A colleague once told me that a co-worker had a “my way or the highway” attitude.  It was causing friction in the department. It sounded as though the co-worker used a competing conflict strategy to resolve problems. 

People who measure high on competing often relentlessly work at having their own needs met, even if it means others’ interests are ignored.  Using power connected to position, rank, or expertise, they force outcomes to get their way by coercing or outwitting the other person.

Co-workers who predominantly use a competing style may feel vindicated when others are defeated or humiliated.  There is a mindset that life is a game, and in games there are winners and losers.  In this game of life, I win, so you must lose.  As a result, relationships often suffer, needed changes are stalled, and decisions are made by reacting to crisis situations.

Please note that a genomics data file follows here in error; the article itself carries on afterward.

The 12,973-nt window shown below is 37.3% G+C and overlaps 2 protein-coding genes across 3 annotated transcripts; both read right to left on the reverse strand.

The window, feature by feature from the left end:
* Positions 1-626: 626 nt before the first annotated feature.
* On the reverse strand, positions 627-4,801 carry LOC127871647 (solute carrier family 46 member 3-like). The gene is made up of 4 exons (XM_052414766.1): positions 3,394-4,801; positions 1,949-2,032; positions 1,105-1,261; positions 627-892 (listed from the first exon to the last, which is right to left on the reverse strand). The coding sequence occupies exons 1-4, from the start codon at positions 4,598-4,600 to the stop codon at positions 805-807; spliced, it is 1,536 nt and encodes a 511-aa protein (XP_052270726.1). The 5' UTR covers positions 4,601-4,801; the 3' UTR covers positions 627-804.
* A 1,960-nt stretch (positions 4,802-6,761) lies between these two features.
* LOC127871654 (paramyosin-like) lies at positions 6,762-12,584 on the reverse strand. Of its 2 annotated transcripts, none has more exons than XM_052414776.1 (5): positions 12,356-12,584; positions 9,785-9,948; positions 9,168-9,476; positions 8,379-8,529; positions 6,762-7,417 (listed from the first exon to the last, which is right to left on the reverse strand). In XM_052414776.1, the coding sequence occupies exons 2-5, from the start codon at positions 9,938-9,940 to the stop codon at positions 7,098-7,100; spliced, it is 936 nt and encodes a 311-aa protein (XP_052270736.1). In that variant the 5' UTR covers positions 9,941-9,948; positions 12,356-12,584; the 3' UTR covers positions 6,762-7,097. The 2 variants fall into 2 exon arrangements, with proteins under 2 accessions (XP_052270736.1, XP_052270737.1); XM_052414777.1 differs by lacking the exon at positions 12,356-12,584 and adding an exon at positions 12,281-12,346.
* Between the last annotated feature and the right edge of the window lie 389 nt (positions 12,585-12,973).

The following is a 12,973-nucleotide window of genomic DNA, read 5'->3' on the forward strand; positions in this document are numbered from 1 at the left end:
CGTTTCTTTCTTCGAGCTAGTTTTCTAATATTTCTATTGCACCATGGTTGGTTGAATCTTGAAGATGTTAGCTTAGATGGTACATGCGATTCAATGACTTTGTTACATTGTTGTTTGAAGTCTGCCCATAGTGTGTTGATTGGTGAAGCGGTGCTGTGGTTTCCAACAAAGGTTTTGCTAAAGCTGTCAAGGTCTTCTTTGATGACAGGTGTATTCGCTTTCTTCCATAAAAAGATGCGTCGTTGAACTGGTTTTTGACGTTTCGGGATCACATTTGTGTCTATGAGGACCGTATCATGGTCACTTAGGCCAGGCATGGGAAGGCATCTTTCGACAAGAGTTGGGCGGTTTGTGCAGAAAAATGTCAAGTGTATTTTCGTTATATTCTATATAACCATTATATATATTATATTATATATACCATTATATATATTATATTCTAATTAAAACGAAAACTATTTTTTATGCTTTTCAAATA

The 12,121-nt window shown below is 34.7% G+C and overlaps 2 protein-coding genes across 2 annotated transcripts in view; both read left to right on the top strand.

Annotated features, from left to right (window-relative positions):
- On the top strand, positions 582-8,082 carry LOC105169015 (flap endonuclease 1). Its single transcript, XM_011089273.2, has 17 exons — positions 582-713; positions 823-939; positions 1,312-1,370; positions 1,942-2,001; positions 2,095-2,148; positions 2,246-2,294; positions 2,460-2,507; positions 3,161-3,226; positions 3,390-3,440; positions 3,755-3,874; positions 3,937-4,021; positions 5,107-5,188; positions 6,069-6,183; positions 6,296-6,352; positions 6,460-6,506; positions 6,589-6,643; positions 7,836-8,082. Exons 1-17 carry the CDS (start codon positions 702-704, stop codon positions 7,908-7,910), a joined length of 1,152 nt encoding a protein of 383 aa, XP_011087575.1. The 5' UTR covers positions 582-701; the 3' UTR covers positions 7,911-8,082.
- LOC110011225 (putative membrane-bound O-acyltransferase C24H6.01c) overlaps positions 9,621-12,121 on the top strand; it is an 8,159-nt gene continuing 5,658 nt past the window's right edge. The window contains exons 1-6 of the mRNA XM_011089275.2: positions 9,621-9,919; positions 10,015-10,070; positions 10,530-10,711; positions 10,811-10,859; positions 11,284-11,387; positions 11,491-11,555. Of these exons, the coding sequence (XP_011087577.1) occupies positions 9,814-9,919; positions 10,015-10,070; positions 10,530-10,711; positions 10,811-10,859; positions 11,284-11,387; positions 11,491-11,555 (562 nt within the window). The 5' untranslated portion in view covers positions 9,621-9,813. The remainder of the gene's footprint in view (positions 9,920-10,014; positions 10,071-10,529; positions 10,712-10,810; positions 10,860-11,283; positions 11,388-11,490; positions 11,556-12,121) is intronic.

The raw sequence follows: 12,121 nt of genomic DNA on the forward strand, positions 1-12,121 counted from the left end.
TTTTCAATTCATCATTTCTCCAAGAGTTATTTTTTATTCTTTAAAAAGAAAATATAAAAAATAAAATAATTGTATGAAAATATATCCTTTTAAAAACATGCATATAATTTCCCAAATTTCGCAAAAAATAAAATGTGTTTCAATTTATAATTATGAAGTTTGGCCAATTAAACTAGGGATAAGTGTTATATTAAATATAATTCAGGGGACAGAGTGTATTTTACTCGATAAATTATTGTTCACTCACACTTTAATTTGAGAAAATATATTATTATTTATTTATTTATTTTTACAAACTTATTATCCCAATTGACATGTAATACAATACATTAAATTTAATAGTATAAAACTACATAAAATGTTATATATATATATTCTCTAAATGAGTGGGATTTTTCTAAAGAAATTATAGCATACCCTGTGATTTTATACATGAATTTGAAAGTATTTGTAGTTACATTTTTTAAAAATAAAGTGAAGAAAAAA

Working with a person who uses this style can be challenging.  As you determine whether or not to approach them, consider the importance of the issue to you and to them, the value you place on the relationship, and how much power you both bring to the table.  Finally, look for points of agreement, respectfully communicate your needs, and maintain your own integrity.